Am I hurt or Hurt? I had to ask myself this yesterday just 5k into what I’d planned on being a 25-30k trail run. I’d enjoyed a long warm-up on a multi-use trail and had just turned onto a more technical trail. I made it less than 50 meters from the intersection when I found myself on my hands and knees.
I had to roll into a side-sit and take quick stock. My hands were fine but my knees were a bloody mess and I was taking really shallow breaths. While I waited for my breath to settle, I looked for what I had tripped on—every rock was so unremarkable, I had no idea which one I snagged. Then, once I was getting enough air again, I took a second, closer look at my body. My knees had already started to clot and my tall socks prevented worse cuts and a potential need for stitches over my left fibulae head. The tissue around both knees was red-hot and it made me queasy to touch it. Also, my left ankle was stiffening up fast and any attempt to supinate it produced a familiar pain: I needed to see my chiropractor before technical trails would be any fun.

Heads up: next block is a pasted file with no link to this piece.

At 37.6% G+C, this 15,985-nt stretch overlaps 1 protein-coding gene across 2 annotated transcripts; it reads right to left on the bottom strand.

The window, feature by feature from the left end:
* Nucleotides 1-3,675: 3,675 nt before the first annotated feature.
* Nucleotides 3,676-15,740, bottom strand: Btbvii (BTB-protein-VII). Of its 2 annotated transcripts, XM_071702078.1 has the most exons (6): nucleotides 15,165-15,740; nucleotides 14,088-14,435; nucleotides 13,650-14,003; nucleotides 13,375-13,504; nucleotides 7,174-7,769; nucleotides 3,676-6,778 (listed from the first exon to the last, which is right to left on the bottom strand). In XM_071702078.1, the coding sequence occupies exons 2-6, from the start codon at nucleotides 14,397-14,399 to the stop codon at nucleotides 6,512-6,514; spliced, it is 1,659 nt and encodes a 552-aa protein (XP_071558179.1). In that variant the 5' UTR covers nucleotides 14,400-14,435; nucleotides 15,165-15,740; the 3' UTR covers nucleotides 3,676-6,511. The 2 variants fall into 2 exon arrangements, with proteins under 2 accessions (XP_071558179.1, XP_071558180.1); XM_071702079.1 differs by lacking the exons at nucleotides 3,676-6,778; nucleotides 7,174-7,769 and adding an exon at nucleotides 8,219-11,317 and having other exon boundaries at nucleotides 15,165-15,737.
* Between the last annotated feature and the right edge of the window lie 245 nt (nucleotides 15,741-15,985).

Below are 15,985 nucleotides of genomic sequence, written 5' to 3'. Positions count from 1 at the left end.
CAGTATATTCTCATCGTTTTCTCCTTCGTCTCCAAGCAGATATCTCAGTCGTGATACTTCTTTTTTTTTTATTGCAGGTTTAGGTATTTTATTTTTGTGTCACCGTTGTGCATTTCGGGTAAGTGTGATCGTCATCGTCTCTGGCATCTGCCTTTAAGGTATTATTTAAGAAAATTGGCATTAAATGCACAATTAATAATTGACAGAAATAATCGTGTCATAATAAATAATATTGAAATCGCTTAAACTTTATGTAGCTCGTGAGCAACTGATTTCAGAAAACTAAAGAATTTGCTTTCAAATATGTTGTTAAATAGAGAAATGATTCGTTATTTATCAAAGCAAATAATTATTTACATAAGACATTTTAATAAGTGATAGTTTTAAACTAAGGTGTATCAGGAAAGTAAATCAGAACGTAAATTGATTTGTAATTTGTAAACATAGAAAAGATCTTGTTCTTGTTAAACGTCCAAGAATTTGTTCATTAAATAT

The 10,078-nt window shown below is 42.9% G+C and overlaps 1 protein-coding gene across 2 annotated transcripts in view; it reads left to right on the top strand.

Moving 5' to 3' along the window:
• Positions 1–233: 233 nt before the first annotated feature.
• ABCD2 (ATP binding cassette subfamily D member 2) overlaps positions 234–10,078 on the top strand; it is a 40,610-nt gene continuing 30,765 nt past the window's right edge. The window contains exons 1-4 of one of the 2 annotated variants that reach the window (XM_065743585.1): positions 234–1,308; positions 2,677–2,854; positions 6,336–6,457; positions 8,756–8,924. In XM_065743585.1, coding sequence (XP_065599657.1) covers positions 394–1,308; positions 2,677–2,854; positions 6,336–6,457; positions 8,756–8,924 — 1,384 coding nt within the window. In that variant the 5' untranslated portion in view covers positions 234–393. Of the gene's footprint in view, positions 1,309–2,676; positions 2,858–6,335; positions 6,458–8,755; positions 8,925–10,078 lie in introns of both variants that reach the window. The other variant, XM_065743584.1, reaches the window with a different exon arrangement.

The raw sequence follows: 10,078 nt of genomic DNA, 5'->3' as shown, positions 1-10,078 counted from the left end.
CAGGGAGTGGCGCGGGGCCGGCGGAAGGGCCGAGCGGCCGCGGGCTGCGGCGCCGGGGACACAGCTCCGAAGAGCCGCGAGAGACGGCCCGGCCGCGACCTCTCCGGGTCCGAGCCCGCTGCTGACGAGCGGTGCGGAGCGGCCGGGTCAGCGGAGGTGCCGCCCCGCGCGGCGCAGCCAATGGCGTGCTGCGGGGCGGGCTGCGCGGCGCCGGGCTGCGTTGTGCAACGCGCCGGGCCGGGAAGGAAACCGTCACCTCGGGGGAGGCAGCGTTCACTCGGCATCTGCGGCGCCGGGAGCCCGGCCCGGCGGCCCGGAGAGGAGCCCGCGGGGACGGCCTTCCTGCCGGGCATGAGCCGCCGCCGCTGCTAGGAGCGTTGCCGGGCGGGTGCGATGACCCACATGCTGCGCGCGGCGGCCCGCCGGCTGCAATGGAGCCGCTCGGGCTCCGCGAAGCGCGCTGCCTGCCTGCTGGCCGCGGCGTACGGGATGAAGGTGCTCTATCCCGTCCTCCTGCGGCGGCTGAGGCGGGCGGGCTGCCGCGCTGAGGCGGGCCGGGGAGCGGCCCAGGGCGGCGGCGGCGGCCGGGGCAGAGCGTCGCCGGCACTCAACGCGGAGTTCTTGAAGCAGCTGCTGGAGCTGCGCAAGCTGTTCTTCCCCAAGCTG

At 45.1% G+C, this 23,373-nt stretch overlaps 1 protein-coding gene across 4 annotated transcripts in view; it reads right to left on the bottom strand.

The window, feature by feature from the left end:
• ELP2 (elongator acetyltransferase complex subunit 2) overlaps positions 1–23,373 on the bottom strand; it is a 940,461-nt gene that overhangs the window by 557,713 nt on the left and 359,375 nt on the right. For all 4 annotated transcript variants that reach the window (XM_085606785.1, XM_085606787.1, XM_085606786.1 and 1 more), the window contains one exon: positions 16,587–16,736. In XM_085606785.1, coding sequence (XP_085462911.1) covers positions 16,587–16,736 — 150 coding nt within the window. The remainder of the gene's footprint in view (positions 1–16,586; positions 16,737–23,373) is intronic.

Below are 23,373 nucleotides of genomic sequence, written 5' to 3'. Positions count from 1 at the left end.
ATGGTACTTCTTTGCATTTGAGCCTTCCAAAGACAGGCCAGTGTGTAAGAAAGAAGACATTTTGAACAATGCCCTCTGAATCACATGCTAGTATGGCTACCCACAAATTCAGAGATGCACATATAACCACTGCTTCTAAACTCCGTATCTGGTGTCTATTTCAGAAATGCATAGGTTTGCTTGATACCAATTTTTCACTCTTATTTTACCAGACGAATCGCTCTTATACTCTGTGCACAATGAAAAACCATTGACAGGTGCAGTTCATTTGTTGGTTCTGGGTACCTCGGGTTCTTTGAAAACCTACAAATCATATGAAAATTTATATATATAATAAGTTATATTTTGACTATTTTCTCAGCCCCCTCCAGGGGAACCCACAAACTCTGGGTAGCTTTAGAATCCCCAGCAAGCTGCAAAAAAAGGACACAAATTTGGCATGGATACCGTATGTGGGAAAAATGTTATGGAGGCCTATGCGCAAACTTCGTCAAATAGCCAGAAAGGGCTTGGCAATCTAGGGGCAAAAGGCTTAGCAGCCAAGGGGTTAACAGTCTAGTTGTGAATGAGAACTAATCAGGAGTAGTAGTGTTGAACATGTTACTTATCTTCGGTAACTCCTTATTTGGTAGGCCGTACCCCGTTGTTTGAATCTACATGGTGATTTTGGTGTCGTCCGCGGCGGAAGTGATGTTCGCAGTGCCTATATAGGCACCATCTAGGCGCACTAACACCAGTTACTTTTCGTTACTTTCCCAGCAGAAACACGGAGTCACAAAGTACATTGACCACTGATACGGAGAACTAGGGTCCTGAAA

I probably wasn’t Hurt, but I was definitely hurt. It’s important to distinguish and manage the two. When you are capital “h” Hurt, it’s time to stop and potentially time to ask for help. When you’re little “h” hurt, you have more choices. This also means you have more temptations.
I was little “h” hurt and deeply tempted to continue my run. It was a perfect, crisp September morning and my last chance to play outdoors before the skies got moody. I was on a route I like for solo runs because I have cell reception through most of the backcountry and can get to a number it trailheads fairly quickly if I needed an emergency out.
But there were risks too, especially because I can stress the ligaments trail running when my ankle is out, making me vulnerable to really Hurt myself. Also, altering my gait to compensate for a painful ankle can strain my knees, hips and back. Any vulnerability here can be exacerbated by trying to keep running, compounding the degree of injury I'm incurring.
And honestly, how fun would it be to run 15 more miles in pain? And if I did, would I be sacrificing the rest of my season for immediate pleasure? I had to balance what I wanted right now against what I wanted the most.
I turned around, walked back down to the multi-use trail, and trotted slowly back to my car. I was not so hurt that I couldn't run most of it, but I had the chance to prevent becoming Hurt and ending my season. Endurance and Ultrarunning makes you take the long view of any situation. I had the opportunity to control my degree of injury, and that was far more important that a single day's adventure.